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How Republicans can beat Clinton in November

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My ritual declarations of neutrality are less and less persuasive to more and more people diving into the scrum that is the GOP presidential nomination process. But it is still the case that my radio show remains open to all three of the GOP candidates still in the field, and all can continue to expect fair but pointed questions, increasingly focused on their electability.

I’ve got a near perfect record of calling “win, place, show” in the states I have chosen to do so — especially the first three of Iowa, New Hampshire and South Carolina — and I think Ted Cruz will romp in Utah on Tuesday buoyed by Mitt Romney’s vote and backing there, and that Donald Trump probably can hang on to a lead in Arizona as so many early votes were cast for Marco Rubio, which are now in essence “dead votes.” With a split on Tuesday, the race turns toward Wisconsin, which is winner-take-all, and then, with some less significant stops along the way, on to California.

Team Trump seems incapable of changing tactics but instead resorts to Scotty tactics from “Star Trek”: “More power!” Or is it “More cowbell” from Christopher Walken on “Saturday Night Live?”

Either way, Donald and company are going to try and steamroll through every obstacle without derailing. Think of Boris the Blade from the movie “Snatch.” Sen. Cruz is Cousin Avi, and Gov. John Kasich is Mickey. All want the giant diamond that is the nomination. All are getting beat up along the way in the quest for the prize. Guy Ritchie could not have asked for a better script than campaign ’16 has provided.

Trump’s bulldozer approach might work, but the odds against it are rising. Every institutional force in the GOP is now calculating that a Trump nomination will cost the party the Senate majority and maybe the House and not a few state legislatures thrown in, whereas a Cruz-Tom Cotton, Cruz-Nikki Haley, Cruz-Rubio, or Cruz-Carly Fiorina ticket puts new demographics of age and ethnicity into play against the dreadful candidacy of Hillary Clinton.

Arkansas Sen. Tom Cotton could end up on either a Cruz or a Trump ticket as an acknowledgment of the seriousness of the war we face and the metastasizing threats from the Islamic State and Iran that grow daily. So too could other combat vets, such as Sen. Joni Ernst of Iowa or Dan Sullivan of Alaska.

Cruz’s adding of a former rival such as Sen. Rubio or businesswoman Carly Fiorina would bring in to the ticket a battle-tested veteran who knows what it takes this particular year and has the stomach for the brawl. Any of those four tickets could win in the fall.

Cruz could also go for a Cheney-like surprise and designate Mitt Romney as his running mate — for one term and one term only, coupled with a declaration of intention to have Romney tackle entitlement reform and bureaucratic brush clearing with Romney’s former running mate, House Speaker Paul Ryan, while Cruz concentrates on the military rebuild and the Supreme Court vacancy and lower court selections as well as the much needed tax overhaul. With Romney certain to exit from the ticket in 2020, Cruz-Romney would keep every would-be vice president in the House, Senate and the state houses in line and cooperating through July 2020.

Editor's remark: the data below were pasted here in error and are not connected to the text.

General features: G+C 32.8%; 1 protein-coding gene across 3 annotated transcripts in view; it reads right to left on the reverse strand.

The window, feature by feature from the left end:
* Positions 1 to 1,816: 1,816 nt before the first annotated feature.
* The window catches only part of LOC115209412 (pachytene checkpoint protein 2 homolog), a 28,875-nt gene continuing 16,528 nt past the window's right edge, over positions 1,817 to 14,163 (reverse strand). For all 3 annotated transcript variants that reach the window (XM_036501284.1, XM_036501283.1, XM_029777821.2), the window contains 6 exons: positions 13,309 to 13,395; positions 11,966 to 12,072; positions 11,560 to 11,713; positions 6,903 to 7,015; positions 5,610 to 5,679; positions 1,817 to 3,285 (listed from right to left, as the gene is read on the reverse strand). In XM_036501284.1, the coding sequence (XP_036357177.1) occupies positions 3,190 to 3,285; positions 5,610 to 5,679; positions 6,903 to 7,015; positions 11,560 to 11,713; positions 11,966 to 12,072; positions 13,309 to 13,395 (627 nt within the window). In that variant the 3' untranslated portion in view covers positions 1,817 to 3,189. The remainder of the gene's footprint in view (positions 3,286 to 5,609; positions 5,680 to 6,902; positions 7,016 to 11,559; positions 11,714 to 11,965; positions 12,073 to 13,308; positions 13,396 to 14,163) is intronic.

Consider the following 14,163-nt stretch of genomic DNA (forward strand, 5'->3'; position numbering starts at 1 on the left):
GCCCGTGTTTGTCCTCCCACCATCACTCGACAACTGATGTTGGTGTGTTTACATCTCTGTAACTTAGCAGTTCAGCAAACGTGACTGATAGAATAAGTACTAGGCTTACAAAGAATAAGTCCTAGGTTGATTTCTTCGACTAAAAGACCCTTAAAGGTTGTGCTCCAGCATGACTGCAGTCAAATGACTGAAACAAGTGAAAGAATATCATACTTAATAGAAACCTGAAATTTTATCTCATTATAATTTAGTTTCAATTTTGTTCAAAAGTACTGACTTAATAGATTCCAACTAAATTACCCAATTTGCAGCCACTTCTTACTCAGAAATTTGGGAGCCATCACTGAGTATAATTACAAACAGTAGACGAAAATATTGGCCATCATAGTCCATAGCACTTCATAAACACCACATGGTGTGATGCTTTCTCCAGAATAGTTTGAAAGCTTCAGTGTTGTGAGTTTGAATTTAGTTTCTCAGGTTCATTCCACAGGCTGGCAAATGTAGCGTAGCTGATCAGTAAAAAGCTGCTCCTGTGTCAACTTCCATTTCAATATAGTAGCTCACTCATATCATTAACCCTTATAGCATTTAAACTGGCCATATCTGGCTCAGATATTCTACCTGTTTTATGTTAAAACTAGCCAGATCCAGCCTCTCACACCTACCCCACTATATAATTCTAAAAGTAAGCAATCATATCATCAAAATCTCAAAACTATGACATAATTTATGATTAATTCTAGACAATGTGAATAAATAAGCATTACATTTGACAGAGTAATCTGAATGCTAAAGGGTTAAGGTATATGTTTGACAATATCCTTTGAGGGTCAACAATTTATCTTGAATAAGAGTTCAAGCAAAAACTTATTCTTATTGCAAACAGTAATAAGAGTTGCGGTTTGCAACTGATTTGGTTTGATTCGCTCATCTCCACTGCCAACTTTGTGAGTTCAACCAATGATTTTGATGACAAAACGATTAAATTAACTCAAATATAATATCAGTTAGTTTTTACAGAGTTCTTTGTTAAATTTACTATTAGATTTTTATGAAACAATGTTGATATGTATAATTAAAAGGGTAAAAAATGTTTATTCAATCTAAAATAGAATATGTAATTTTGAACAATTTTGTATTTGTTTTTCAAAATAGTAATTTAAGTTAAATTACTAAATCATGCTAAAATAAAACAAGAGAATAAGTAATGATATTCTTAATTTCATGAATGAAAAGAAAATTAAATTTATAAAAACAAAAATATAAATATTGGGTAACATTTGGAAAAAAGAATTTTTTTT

Trump’s challenge is to telegraph stability, and this is a big lift after the chaos of the past month. Cotton works for him in accomplishing that mission, as would Scott Walker or another big state governor. As would John Kasich. Not Rick Scott. Not Newt or any of the other “outsiders.” Not another “colorful” personality for what is already the most unpredictable of races of modern times.

Trump’s sky-high negatives demand a winsome running mate, and probably a pre-election cabinet build-out unprecedented in modern times. Trump has to reassure the world beyond his passionate base that he can be trusted with the keys to the Oval Office. He would be well served to list his first four Supreme Court picks and sign in blood the commitment to follow that list. Underestimating the #NeverTrump movement is a death knell to his candidacy, if not now, then in the fall. Trump really needs to name his secretary of defense and secretary of state soon if only to reassure the millions of GOP voters poised to bolt. (No, it isn’t against the law as the old saw goes.)

Either Cruz or Trump could win a general election against Hillary Clinton, though Cruz’s path is easier given Trump’s sky-high negatives. John Kasich at the top of the ticket with Cruz as a running mate is the best bet to beat Clinton, and also the least likely of the scenarios.

The sort of negotiating that benefits the party (and which hides the eventual ticket from the Clinton-orchestrated scorched earth assault as long as possible) is best conducted in the run-up to an open convention, with doubt in the mix if no one has 1,237 committed delegates. A Utah win for Cruz advances that scenario. An Arizona upset for Cruz guarantees it. And Wisconsin, Oregon and California will determine who enters the convention with momentum and the love of the delegates uncommitted by law or collapse of their previous candidate.


This column was originally posted on


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